What is Sexual Harassment in the Workplace?
There are legal protections that are meant to safeguard against sexual harassment in the workplace or in educational settings. However, many people are unclear about what constitutes sexual harassment, leading them to put up with unwanted attention or quit their job.
Sexual Harassment in a Nutshell
Sexual harassment is defined as unwelcome attention that is sexually based and severe or pervasive. Such conduct disrupts working or results in a “hostile work environment”. The key elements here are the words ‘unwelcome,’ ‘conduct of a sexual nature,’ that is ‘severe or pervasive.’ We will take a closer look at each aspect to see if legally a situation is considered sexual harassment.
What Do They Mean by Unwelcome?
The very first important word in the description of sexual harassment is the word ‘unwelcome.’ The easiest way to define this phrase is by substituting the word ‘unwanted.’ If you did not want the sexual attention, then it is illegal. It is important to tell your harasser that you do not want the attention, so that there can be no dispute of it later. If it persists, you should save the communications or tape the conversations. If you are being harassed, you need to tell your supervisor and HR department in writing that you do not appreciate the unwanted attention you are receiving and you want it to stop.
What is Sexual Conduct?
There are many different types of sexual conduct, but at the end of the day they are all forms of sexual harassment that are illegal. Sexual harassment can be physical such as when someone touches you inappropriately without your consent, hugs or kisses you without permission, or physically blocks you from moving in the direction you want.
It can also be verbal or written, and can include comments about your clothing, sexually based jokes, repeated requests for dates, or threatening someone that if they don’t respond to sexual advances they will face consequences. This can also include bribing someone with benefits if they agree to take part in a sexual exchange. For example, a boss that mentions there is a great promotion, but if you want to talk about you need to come over to his house.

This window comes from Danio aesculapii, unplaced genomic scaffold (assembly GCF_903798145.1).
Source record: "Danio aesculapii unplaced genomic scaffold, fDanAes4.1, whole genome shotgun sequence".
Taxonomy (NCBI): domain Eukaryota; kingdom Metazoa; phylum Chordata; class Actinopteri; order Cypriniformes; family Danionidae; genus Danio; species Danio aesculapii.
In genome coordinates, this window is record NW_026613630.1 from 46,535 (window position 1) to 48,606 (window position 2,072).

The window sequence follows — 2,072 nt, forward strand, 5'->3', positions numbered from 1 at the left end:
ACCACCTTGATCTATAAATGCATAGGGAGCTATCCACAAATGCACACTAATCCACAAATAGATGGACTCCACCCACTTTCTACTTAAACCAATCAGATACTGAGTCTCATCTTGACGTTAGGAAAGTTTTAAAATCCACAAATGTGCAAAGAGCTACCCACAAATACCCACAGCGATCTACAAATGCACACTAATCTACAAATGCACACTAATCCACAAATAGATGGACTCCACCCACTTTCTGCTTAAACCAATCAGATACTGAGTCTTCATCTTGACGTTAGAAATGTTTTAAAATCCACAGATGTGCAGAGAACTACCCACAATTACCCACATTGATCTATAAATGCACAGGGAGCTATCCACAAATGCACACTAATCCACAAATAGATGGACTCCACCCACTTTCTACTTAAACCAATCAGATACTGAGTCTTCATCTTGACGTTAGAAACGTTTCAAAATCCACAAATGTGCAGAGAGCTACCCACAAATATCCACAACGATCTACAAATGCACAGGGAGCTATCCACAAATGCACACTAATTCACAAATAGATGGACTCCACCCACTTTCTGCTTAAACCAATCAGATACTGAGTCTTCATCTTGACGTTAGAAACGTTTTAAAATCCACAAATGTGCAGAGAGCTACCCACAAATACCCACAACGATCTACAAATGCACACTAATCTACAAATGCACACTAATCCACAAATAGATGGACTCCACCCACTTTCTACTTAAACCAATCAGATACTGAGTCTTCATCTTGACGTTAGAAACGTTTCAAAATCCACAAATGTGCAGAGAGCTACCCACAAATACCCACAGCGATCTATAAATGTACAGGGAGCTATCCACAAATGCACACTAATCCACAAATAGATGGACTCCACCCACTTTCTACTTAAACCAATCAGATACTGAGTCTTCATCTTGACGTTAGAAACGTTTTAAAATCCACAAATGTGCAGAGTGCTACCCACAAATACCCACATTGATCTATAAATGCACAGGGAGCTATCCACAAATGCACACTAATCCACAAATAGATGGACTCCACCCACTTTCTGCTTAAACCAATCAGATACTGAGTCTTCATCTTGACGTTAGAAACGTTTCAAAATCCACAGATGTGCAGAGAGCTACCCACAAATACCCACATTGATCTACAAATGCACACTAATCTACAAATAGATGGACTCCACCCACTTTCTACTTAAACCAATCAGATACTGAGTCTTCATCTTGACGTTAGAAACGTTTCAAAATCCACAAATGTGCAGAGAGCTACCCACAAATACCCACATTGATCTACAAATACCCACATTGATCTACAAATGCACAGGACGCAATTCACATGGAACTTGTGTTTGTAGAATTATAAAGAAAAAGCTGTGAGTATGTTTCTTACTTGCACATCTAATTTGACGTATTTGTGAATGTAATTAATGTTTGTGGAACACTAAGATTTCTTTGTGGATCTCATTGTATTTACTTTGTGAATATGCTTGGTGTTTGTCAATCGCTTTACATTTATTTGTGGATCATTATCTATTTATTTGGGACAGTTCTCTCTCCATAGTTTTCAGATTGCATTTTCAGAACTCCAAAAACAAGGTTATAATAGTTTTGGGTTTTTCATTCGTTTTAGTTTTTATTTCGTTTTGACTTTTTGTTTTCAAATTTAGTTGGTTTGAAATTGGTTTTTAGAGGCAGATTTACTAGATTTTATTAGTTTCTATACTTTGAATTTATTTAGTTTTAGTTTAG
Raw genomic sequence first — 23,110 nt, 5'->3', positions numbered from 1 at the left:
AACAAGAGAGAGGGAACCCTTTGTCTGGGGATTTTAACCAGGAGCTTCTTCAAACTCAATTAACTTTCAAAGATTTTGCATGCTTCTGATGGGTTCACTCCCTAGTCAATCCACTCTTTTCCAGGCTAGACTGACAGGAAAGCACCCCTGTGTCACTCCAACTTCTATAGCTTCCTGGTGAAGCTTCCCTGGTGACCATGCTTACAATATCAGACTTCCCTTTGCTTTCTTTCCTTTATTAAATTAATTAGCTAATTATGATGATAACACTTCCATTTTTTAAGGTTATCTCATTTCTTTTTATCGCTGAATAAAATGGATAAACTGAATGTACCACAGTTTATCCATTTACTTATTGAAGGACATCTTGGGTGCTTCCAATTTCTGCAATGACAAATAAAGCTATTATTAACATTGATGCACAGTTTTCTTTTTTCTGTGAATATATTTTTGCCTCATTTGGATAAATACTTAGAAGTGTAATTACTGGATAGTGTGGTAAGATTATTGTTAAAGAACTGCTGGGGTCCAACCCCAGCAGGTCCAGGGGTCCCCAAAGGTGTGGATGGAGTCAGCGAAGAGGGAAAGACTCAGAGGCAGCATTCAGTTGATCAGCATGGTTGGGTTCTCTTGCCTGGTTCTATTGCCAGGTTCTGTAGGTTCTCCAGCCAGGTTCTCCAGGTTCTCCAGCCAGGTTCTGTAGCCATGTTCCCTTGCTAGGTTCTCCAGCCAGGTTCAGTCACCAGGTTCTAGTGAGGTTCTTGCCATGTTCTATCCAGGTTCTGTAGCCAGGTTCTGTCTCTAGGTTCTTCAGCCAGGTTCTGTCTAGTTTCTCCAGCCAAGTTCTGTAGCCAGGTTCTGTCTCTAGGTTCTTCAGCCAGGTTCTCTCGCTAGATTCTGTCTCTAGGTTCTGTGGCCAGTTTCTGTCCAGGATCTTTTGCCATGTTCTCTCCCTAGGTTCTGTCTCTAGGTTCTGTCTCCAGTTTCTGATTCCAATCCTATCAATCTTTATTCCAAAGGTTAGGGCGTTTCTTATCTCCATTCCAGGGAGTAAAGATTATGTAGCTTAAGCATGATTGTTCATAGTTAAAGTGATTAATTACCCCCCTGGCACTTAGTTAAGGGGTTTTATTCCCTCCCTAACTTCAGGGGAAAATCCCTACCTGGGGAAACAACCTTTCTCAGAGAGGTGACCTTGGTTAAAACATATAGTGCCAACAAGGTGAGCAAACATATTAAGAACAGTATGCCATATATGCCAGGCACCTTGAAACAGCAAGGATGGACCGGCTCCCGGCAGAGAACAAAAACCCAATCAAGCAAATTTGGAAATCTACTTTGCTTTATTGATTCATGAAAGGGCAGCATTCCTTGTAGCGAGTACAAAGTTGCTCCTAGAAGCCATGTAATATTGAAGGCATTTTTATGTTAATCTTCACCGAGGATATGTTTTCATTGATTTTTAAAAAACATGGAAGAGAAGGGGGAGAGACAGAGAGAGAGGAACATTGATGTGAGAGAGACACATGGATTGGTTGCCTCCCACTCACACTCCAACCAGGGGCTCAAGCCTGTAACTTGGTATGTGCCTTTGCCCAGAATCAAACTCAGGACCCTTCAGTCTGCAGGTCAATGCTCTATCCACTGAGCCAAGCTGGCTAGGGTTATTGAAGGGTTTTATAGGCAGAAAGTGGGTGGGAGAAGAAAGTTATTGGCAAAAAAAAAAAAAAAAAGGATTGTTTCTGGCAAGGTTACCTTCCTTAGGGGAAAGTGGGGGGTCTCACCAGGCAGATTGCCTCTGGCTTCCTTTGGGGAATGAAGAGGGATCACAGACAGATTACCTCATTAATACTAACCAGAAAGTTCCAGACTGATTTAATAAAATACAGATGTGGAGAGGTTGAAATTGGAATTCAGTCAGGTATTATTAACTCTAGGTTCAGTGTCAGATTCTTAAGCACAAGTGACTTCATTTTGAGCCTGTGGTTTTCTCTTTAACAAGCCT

Finally, sexual harassment also be nonverbal. Following a person around against their permission, making gestures that are sexual in nature, or staring at a person in a suggestive manner can all be forms of harassment. In general, if the behavior makes you feel uncomfortable and you have expressed that you would like the aggressor to stop, it is likely a form of harassment.
Illegal Sexual Harassment is “Severe or Pervasive”
Finally, in order for sexual harassment to be illegal, as opposed to sexual assault, it has to take place on a continual basis (pervasive) or needs to be severe. Some examples of sexual harassment are obvious, such as offering to exchange sex for benefits at work, while others may build over time such as a coworker asking you for a date over and over despite your refusal. In most cases, one offhand comment or some teasing is not enough to be considered sexual harassment, but if these behaviors continue then the behavior becomes illegal.
Common Examples of Sexual Harassment in the Workplace
A few examples have already been mentioned, but there are many more. Sexual harassment can take place in so many forms that it is impossible to name every instance. Physical injury does not have to occur, and in many cases, no one will be fired, as the victim will continue to work for the company despite harassment. This does not mean that they do not have a case against the company.
All this said, there are some familiar examples of sexual harassment that seem to occur on a frequent basis. These include requests for sexual favors, verbal or physical conduct that is sexually based and unwanted, and sexual comments that make the workplace a hostile environment.
What Can I Do if I Am Facing Sexual Harassment in the Workplace?
If you feel that you are a victim of sexual harassment there are several things that you can do. If you are comfortable enough with the aggressor, the first thing you can do is approach them and verbally tell them that you are uncomfortable with their behavior and ask them to stop. In the case of someone making sexually based jokes, they may simply not understand that their behavior makes others uncomfortable. Oftentimes, talking to them will be enough to stop the behavior.
On the other hand, if the sexual behavior makes you too uncomfortable to approach your coworker, you should approach your supervisor. Explain the situation and tell them that you are uncomfortable and want the behavior to end. If your supervisor is the one responsible for the behavior, then you should go to your company’s HR department. There are usually specific policies in place designed to help properly resolve claims of sexual harassment.
I Have Filed a Complaint, but Nothing Has Changed
If you have done all of these things, and the sexual harassment continues then there is a good chance your company is in breach of the law. We encourage you to contact our law firm so we can help you get the proper response from your company along with compensation for the unwanted attention. We have a team of experienced sexual harassment lawyers and can help guide you through the steps that are necessary to make your work environment safe once again.